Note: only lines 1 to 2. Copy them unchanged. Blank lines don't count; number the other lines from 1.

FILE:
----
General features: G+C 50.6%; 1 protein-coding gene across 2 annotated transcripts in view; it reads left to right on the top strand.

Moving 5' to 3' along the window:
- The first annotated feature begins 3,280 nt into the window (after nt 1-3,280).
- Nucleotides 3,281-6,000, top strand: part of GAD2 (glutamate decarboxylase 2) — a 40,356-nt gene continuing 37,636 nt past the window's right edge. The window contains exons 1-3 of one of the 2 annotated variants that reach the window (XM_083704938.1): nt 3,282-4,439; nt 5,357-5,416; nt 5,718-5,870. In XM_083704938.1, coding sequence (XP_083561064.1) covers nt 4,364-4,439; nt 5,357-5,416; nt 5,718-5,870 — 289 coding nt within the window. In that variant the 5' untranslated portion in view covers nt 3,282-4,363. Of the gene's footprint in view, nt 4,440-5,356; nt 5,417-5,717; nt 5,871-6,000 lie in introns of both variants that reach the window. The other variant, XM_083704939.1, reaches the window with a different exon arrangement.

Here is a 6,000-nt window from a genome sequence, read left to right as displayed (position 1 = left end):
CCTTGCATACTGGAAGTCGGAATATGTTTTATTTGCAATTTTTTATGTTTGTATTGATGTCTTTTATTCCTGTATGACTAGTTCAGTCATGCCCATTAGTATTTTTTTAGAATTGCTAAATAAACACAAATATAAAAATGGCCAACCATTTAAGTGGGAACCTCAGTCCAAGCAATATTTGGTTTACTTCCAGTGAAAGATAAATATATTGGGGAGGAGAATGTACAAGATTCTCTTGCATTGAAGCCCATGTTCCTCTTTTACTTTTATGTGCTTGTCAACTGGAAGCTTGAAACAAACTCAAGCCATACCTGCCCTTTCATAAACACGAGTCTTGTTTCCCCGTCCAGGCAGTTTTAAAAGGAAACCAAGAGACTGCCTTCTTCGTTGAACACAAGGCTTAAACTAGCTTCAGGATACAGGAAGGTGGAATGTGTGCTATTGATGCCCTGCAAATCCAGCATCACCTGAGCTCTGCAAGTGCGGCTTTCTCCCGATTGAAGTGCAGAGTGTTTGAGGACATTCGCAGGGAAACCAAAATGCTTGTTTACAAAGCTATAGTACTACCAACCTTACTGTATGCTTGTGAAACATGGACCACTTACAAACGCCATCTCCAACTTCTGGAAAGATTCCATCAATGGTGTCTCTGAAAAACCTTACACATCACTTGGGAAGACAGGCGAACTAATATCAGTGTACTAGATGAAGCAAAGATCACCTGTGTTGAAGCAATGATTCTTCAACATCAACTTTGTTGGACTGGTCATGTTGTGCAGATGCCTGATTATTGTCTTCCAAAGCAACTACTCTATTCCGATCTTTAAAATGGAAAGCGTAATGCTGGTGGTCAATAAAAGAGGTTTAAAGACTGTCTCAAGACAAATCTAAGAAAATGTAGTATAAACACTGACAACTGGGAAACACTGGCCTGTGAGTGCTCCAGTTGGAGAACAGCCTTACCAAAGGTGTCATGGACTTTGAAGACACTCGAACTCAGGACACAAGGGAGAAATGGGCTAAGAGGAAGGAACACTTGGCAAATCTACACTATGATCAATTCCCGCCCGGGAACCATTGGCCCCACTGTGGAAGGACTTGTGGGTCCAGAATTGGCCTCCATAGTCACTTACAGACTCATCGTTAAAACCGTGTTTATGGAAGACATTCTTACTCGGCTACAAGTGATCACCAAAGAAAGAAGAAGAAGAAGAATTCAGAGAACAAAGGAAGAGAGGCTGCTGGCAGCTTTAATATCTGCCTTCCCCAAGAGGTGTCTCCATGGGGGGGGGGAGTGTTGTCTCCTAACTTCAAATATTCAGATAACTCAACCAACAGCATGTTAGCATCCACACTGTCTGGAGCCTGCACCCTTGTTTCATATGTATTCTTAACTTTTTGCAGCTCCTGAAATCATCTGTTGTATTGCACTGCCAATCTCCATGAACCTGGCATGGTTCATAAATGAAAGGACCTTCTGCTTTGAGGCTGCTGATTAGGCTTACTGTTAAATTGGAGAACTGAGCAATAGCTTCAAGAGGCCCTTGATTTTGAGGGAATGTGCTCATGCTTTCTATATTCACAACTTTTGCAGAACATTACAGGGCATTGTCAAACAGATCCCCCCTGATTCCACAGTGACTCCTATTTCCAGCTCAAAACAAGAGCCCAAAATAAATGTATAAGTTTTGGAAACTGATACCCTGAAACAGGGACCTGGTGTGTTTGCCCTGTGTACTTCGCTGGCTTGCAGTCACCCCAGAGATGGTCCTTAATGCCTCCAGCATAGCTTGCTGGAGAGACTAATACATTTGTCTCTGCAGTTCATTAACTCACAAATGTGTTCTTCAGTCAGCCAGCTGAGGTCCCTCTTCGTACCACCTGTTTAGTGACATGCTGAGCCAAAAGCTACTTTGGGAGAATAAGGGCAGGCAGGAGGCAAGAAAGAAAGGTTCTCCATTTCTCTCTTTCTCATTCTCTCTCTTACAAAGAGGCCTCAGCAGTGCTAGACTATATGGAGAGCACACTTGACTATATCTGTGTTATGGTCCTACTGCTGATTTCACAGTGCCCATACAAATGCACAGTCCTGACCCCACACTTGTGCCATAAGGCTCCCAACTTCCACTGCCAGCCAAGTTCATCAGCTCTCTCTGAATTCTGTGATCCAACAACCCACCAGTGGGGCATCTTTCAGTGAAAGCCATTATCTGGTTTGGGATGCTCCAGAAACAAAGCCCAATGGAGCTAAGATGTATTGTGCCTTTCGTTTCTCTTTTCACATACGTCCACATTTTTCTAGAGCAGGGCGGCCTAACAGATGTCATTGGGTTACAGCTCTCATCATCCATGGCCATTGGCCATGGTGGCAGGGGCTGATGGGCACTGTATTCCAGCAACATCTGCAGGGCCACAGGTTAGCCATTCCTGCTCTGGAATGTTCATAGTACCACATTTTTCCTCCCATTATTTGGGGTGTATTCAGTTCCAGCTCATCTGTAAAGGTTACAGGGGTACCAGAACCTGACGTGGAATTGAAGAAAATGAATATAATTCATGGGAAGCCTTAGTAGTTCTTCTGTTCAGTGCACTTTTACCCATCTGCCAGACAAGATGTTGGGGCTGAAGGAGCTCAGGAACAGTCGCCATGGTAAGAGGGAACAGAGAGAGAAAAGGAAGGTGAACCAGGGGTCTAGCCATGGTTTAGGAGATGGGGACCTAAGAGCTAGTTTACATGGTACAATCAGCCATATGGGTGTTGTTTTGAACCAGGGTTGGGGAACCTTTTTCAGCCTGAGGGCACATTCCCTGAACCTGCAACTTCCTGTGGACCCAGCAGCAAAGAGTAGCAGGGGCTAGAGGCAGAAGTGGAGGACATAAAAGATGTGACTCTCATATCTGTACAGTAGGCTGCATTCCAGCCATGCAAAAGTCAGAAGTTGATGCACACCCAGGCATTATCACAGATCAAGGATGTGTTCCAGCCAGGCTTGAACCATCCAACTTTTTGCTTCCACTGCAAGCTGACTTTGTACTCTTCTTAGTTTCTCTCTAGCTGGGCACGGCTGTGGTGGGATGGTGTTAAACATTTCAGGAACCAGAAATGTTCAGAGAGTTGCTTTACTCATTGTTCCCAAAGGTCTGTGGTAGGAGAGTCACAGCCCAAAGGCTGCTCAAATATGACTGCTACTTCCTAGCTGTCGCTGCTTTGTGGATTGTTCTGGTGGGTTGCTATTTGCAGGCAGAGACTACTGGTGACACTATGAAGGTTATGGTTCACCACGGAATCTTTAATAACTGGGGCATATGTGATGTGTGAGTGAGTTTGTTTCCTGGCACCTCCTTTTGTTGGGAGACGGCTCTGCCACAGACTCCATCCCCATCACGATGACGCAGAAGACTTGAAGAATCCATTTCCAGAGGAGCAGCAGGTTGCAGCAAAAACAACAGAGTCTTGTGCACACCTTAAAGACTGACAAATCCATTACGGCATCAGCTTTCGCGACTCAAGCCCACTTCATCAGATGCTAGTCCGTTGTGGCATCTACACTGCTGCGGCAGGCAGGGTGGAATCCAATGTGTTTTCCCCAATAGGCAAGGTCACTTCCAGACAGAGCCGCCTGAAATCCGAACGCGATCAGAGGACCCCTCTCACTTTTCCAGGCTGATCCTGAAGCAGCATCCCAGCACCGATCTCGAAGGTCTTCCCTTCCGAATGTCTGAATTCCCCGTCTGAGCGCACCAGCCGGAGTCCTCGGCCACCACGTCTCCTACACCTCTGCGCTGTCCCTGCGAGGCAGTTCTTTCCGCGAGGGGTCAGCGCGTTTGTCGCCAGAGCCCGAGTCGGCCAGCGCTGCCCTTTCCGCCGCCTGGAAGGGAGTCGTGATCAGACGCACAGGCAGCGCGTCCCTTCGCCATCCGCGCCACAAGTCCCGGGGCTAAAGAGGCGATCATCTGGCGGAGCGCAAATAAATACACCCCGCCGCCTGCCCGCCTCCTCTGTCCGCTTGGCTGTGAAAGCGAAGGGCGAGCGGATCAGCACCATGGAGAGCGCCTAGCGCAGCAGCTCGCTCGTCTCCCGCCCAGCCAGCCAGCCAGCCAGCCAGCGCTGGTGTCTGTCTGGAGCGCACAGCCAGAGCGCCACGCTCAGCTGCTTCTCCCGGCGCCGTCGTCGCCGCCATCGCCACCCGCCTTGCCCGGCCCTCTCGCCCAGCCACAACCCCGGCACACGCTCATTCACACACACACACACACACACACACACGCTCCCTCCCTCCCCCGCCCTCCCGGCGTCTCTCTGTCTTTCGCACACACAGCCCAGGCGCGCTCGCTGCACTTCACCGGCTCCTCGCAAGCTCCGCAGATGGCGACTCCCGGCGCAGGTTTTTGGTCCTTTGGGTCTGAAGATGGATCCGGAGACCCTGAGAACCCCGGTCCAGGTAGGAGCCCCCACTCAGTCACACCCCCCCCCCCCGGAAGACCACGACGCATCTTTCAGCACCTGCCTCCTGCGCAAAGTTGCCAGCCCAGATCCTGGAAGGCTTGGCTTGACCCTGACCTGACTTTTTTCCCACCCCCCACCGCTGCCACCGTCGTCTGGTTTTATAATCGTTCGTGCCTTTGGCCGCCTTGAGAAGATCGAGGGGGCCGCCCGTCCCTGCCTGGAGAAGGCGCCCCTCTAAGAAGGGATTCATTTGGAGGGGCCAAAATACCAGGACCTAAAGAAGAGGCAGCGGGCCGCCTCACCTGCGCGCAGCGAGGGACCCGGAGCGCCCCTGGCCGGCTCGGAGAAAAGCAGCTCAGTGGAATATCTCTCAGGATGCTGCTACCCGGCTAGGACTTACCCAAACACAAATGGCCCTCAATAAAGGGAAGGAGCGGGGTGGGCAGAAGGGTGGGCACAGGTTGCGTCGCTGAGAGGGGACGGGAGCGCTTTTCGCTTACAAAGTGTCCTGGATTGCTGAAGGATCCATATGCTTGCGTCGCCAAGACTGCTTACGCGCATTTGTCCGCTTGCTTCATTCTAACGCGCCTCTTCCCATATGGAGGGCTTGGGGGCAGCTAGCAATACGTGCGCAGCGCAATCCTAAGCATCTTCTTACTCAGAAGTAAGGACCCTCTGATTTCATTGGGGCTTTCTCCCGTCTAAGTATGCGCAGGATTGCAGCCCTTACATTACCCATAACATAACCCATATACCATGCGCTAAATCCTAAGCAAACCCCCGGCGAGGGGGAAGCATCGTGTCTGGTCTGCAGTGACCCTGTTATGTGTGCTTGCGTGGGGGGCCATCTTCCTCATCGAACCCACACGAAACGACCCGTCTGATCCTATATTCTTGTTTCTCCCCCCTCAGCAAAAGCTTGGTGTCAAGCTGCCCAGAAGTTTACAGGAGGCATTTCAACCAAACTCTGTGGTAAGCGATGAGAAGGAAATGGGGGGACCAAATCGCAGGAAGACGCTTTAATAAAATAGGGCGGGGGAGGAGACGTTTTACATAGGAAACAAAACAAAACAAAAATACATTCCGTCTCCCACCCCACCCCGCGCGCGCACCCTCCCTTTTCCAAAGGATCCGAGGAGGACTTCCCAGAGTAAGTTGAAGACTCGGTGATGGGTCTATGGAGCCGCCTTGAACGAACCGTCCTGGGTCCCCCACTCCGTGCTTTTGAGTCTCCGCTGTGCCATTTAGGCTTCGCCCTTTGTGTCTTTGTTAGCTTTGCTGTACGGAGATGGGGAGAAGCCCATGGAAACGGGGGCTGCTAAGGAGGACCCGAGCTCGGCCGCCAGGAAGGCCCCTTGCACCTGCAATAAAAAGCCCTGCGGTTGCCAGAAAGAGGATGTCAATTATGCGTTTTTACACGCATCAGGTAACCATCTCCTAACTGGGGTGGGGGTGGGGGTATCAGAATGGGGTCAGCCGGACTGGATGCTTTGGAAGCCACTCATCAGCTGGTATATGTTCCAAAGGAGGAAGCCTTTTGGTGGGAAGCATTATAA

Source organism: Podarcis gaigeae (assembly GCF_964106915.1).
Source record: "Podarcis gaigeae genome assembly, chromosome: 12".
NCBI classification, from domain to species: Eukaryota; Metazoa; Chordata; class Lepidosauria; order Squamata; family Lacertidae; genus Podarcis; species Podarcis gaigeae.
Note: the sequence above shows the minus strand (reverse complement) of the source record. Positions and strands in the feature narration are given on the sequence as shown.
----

General features: G+C 50.6%; 1 protein-coding gene across 2 annotated transcripts in view; it reads left to right on the top strand.

Moving 5' to 3' along the window: